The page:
This is the third in a series of articles for Hunger Education Week – a week of educational events sponsored by La Puente Home and the Food Bank Network of the San Luis Valley. For more information about events throughout the week, please visit http://lapuenteevents.wordpress.com/
By MARY ELLEN (MEL) HUSS
Director, Food Bank Network of the San Luis Valley
VALLEY — During the events of Hunger Education Week, the overarching theme has been “Rethinking Food” but using the lenses of access, nutrition, and food waste. Access and nutrition are clearly connected to hunger, but food waste can be a particular frame in which to look at hunger and the value of food within society.
There is something that can be said about a society for what it throws away. Currently, the Food Bank Network of the San Luis Valley has an installation art piece at the Student Union Building at Adams State University. The background of the piece, is the Alamosa Food Bank picks up donations at various retailers every single day and what is picked up is food that in, years past, likely would have been thrown away. On a particular day, a portion of the food that was picked up was arranged in a 3D arrangement and was photographed. The original value of the food, received in a single day, was over $1300. Instead of ending up in a dumpster, that bread, dairy products and meat was distributed to clients who needed food assistance.
While there have been recent publications that brought to light the idea of food waste, there has not been a comprehensive look at U.S. food loss since a report 16 years ago by the USDA’s Economic Research Service. Society of St. Andrew, a gleaning organization for produce, cites a 2004 study by an anthropologist from University of Arizona, Tucson, that 40-50 percent of all food ready for harvest never gets eaten.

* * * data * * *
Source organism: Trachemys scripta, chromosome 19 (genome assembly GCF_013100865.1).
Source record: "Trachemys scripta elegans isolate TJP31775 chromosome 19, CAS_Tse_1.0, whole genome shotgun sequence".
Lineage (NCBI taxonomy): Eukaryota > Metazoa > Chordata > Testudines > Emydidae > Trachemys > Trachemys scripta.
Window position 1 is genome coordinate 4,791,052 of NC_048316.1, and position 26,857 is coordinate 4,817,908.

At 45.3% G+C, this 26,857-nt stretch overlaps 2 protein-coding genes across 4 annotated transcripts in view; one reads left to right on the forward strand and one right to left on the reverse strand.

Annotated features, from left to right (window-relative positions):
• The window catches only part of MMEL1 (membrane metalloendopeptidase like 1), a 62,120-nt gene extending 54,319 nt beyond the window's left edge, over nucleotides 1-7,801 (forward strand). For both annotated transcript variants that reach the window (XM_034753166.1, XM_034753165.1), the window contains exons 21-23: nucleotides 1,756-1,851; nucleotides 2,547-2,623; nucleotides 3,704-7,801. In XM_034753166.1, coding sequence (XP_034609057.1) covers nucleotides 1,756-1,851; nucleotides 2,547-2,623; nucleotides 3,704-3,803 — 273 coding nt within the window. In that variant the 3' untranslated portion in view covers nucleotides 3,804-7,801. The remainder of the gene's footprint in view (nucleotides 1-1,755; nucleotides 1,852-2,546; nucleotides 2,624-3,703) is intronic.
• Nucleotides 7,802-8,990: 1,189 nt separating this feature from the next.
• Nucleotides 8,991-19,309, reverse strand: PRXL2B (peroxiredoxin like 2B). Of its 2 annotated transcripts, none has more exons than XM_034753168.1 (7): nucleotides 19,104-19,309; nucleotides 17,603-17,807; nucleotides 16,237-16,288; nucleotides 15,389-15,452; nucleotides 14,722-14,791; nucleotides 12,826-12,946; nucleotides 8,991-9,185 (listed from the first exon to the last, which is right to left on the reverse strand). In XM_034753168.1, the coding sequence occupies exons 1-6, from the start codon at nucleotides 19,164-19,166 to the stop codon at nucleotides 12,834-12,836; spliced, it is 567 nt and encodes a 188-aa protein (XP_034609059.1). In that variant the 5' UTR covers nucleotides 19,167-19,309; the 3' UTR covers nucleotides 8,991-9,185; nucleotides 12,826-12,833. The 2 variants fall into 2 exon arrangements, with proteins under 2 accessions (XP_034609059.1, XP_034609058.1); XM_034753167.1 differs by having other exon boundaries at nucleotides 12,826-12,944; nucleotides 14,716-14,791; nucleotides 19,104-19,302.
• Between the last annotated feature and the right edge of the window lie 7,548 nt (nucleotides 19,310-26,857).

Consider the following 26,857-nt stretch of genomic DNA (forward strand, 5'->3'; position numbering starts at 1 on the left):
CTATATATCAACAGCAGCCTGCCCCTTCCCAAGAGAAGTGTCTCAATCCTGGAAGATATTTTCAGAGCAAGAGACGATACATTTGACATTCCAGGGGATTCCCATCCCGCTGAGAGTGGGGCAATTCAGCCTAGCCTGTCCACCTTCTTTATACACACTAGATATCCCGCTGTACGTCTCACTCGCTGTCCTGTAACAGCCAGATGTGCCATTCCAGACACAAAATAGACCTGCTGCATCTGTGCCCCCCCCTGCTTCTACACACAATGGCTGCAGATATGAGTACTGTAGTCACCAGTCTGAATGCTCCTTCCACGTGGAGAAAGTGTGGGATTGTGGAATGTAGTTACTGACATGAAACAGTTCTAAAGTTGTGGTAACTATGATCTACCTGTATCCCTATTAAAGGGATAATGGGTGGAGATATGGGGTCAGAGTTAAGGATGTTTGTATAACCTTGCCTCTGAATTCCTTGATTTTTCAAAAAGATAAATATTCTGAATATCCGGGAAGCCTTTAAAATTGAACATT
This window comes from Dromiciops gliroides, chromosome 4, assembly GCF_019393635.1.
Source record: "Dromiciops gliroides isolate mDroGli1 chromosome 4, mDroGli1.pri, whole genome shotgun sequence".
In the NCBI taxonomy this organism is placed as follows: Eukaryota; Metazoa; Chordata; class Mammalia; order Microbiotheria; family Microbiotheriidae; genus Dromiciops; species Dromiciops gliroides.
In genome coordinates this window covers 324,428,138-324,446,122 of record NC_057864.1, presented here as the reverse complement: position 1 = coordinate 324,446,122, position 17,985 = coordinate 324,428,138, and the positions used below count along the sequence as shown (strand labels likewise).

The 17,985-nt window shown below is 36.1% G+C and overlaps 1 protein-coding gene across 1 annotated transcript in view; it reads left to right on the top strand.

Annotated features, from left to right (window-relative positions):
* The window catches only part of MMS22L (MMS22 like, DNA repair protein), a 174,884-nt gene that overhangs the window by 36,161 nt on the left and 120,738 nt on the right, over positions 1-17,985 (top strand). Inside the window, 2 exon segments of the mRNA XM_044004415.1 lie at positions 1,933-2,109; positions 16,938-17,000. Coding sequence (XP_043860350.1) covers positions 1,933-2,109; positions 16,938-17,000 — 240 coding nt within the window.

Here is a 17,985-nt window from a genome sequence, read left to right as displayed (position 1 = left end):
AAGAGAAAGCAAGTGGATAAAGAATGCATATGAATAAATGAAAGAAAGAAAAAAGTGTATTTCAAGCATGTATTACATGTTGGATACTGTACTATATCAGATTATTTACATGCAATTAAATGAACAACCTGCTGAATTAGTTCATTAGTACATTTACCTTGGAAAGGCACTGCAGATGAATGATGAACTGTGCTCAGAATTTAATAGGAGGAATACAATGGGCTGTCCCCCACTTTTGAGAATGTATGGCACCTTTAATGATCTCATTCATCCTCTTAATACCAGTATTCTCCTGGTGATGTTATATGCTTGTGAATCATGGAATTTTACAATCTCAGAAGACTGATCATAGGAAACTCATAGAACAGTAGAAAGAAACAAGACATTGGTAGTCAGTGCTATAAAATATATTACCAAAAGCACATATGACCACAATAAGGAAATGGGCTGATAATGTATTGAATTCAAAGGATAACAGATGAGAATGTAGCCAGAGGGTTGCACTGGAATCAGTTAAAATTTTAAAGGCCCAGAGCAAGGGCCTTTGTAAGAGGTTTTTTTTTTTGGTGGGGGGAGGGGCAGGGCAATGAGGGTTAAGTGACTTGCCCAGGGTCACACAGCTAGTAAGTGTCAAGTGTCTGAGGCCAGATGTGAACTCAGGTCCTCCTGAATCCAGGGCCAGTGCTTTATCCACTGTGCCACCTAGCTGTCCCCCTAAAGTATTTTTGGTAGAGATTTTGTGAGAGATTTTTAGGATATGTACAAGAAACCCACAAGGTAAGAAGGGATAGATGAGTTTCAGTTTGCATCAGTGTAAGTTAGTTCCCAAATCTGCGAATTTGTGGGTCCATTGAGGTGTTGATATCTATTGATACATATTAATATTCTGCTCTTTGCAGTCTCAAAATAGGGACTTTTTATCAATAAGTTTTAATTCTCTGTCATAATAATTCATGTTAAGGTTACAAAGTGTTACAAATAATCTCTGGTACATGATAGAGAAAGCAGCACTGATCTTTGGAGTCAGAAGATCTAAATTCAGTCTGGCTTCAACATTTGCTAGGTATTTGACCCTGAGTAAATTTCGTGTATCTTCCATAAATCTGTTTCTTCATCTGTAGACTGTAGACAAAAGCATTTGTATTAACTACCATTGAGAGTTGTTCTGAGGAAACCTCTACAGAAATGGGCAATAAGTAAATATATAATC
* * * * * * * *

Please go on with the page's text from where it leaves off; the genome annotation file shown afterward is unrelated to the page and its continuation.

There are certainly a variety of reasons as to why food waste matters – from environmental to energy loss. The most telling one may be money. Jonathan Bloom, author of American Wasteland (2010), estimates using the conservative USDA estimate of food waste (27 percent), that the United States wastes 160 billion pounds of food annually. If estimating that value of food at approximately $1 per pound, the estimate would then be $160 billion dollars a year that is, for all intents and purposes, thrown away. From a report published by the USDA in October 2012, the estimate for households are a little more approachable to understand, per household (2.4 persons) food loss at the consumer level was $936/year. Waste adds up.
The previously cited USDA report estimated that “20 million Americans” could be fed if a quarter of the food waste was recovered. In this way, hunger and the efforts and local food banks as well as pantries and soup kitchen across the United States are drastically related to food waste and its impacts. While food waste and food loss will never be at 0 percent from farm to fork, there are certain things that consumers can do to minimize their waste as well as save money. Purchasing less, shopping with a list, storing food correctly, freezing or preserving excess, using your senses as opposed to strictly following expiration dates and always getting and eating leftovers from a restaurant are manageable steps to take.